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Teen pleads guilty in crash that injured Duluth girl

Zadie Morgan

The judge had little sympathy for an apologetic Christopher Wilczek,who admitted Wednesday that he drove under the influence of alcohol, ran his SUV into a tree and caused numerous and severe injuries to his passenger,

18-year-old Zadie Morgan of Hermantown, and then failed to report the accident to police or seek medical attention for his friend.

"I know there's nothing I can do that would make up fully for the choices I made that night," Wilczek told the court. "Because of my actions, I have hurt many people, especially Zadie. I wish every day that it would have been me that was hurt instead of her. I deserved it, she doesn't."

Morgan drifted in and out of consciousness after the June 4 accident. Bones in her face were broken. Her nose was hanging by a small amount of flesh still attached to her lower left nostril. Wilczek said her teeth fell out as he gave her CPR.

Shaun Morgan, the father of the victim, told the court Wilczek's apology rang hollow.

But it was the words and opinion of his daughter that meant the most to Morgan and he relayed them to everyone assembled in the St. Louis County courtroom.

"Your honor, my, my, daughter feels a great amount of pity and sorrow and sympathy for Mr. Wilczek," Morgan said. "As a father, I'm proud to say I raised her to be that way. I, however, do not. Yet. ...

"I hope he's learned from this. I hope he continues to learn from this, as my daughter has and continues to do so. ... I wish I could have as much sympathy and compassion as she does. ... I hope and pray for his soul. I do do that. Yet forgiveness for me has not yet fully come. But on her behalf, I wanted to make that statement. She wanted to try to attend, to be here today, (but) unfortunately, was not yet able to do so."

Zadie Morgan, who has thought about a career as a model, has undergone five surgeries and needs at least three more.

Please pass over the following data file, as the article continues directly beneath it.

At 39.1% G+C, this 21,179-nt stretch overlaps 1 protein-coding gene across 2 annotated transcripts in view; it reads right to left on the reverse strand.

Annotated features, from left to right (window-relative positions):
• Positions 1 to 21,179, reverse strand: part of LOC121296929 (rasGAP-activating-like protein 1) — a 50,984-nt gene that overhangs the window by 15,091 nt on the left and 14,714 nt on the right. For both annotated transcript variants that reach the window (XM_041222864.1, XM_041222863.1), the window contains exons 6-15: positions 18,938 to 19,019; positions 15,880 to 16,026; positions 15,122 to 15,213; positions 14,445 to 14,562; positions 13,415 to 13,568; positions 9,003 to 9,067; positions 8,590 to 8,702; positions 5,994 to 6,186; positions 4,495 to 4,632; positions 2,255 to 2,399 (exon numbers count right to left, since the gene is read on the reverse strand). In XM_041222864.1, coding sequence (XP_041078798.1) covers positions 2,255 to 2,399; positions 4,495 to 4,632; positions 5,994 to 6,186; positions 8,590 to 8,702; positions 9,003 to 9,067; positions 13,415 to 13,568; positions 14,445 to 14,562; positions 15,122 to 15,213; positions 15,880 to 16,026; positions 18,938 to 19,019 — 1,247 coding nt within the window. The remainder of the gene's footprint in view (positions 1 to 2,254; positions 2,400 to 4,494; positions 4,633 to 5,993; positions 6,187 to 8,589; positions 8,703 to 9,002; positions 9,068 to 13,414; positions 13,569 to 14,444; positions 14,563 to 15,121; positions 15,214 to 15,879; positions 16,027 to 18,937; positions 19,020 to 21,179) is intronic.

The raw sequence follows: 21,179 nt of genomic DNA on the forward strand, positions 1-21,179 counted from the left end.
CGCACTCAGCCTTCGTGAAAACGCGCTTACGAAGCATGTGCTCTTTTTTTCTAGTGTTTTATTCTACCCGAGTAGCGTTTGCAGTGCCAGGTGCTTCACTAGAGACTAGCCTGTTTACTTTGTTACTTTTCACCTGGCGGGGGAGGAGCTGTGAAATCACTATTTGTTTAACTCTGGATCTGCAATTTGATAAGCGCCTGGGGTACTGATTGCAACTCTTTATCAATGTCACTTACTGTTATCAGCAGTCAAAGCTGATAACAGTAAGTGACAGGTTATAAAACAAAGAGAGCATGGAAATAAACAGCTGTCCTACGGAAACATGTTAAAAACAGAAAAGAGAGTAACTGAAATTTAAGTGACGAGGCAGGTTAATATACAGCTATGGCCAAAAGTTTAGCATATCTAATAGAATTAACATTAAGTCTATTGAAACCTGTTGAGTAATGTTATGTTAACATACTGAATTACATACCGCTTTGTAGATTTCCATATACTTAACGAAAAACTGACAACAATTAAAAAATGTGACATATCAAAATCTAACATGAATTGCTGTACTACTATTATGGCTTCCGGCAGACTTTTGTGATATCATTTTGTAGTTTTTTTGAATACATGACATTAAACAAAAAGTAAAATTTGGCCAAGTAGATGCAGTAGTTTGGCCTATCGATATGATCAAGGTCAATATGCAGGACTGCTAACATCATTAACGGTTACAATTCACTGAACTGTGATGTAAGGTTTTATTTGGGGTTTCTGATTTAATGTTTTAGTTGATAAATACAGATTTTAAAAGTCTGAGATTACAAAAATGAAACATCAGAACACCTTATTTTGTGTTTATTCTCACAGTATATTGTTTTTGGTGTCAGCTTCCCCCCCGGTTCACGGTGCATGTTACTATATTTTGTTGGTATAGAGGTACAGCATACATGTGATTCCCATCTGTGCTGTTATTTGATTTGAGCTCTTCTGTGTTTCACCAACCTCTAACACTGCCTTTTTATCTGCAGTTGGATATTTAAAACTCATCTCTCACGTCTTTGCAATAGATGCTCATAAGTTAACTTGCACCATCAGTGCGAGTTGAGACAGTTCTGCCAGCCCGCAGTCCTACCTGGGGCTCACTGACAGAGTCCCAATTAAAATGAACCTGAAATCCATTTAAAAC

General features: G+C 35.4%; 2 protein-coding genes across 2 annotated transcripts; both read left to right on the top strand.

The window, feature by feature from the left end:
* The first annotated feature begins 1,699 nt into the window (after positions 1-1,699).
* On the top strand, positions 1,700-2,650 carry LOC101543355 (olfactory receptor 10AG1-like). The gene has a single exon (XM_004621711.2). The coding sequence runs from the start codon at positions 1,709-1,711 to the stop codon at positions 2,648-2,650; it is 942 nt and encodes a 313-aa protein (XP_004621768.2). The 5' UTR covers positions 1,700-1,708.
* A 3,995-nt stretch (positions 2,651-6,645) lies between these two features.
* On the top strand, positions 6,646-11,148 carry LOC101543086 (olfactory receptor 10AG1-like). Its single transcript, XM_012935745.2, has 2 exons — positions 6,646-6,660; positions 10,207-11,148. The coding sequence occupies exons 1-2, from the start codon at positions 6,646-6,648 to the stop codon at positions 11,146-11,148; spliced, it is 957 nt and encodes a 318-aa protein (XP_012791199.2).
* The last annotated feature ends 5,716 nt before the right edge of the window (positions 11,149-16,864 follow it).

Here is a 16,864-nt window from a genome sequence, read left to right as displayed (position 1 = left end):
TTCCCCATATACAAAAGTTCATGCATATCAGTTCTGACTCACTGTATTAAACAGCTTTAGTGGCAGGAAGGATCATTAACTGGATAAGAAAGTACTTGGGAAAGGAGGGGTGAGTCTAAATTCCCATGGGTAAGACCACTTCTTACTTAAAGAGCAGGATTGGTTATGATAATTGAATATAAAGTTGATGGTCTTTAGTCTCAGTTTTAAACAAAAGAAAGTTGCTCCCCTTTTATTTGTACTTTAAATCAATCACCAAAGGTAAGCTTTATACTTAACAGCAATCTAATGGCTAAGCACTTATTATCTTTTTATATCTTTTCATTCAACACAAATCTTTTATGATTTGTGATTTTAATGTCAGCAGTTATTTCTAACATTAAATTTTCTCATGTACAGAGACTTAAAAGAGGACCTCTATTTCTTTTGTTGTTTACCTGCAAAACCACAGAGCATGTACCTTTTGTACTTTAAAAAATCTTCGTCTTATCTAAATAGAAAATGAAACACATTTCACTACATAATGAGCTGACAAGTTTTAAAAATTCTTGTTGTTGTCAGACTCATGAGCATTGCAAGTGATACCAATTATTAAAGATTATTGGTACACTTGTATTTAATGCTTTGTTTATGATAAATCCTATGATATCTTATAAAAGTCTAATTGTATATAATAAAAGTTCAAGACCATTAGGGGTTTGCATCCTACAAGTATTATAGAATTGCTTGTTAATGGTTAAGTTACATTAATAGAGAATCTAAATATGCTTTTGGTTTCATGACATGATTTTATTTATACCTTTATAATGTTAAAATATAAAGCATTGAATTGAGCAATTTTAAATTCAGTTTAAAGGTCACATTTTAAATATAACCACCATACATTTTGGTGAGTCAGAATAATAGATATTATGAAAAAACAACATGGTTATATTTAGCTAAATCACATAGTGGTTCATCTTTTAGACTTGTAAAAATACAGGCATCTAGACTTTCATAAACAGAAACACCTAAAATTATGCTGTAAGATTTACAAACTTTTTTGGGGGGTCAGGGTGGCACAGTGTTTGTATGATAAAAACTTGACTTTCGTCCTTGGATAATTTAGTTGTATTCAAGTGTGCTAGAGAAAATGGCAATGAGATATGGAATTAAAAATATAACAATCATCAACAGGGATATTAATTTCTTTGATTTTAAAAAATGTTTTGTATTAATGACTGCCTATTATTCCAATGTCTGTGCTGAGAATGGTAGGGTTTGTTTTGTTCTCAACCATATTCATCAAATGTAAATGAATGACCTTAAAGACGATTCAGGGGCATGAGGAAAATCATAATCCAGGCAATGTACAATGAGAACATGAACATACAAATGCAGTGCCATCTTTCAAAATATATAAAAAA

Morgan ended his statement by looking toward the defendant and saying: "She cares very much for you. And for me right now that's good enough."

Wilczek, who turned 18 six days after the June 4 accident, pleaded guilty to criminal vehicular operation causing great bodily harm.

The hearing had been scheduled to certify Wilczek to stand trial as an adult. But a plea agreement was reached between prosecutor Charles Schumacher and defense attorney Mikkel Long with input from Arrowhead Regional Corrections juvenile probation officer Tammy Kimball, law enforcement and the victim's family. The justice selected for Wilczek was reached after an assessment based on several evaluations, including a psychological study.

Wilczek will be handled under "extended juvenile jurisdiction," where convicted felons younger than 18 at the time of their offense receive both a juvenile sentence and a stayed adult prison term. It requires rehabilitative treatment while in detention and follow-up monitoring and care after release. An adult prison term awaits those who violate the terms of their juvenile sentence.

Judge Shaun Floerke stayed an 18-month adult prison sentence for the extended juvenile sentence in which Wilczek will remain on probation until he is 21. He must perform 500 hours of community service and participate in the Arrowhead Juvenile Center felony offender program and any aftercare recommended. He must undergo a chemical dependency evaluation and complete any treatment recommended. Floerke said he will keep the restitution Wilczek might have to pay open until the civil lawsuit Morgan's family has filed against Wilczek and his father has been settled.

Wilczek's father, Daniel, still faces two felony charges of aiding an offender in the incident. Christopher Wilczek told the court he telephoned his father after the accident and was told to stay where he was and not to call anyone because his father was coming to get him and the victim and bring them home.

Wilczek, who graduated from Hermantown High School this year, said he had been drinking at a "senior kegger" that night. He estimated that he drank five or six 16-ounce cups of Keystone Light beer the night of the accident, but said he couldn't be sure exactly how many. He said his judgment was clouded and his response time was slow. "I should not have been driving," he said.

Floerke told Shaun Morgan that he is the father of three sons and two daughters and he appreciated Morgan's comments. But the judge apparently didn't think he heard enough of an explanation from Wilczek on why he did what he did.

"Why didn't you dial 911?'' the judge asked Wilczek.

"It was an error in judgment on my part. I was scared. I know I should have," Wilczek said.

"Zadie was your friend," Floerke said.

"Yes, she was," Wilczek said.

"You hurt her badly in this accident," the judge said.

"Yes, I did, your honor," Wilczek said.

"What's been your thought on the proposition that you harmed your friend?" Floerke asked.

"I feel horrible about it," Wilczek said. "I have nightmares about it. It's something that will haunt me for the rest of my life."

"It should," Floerke said.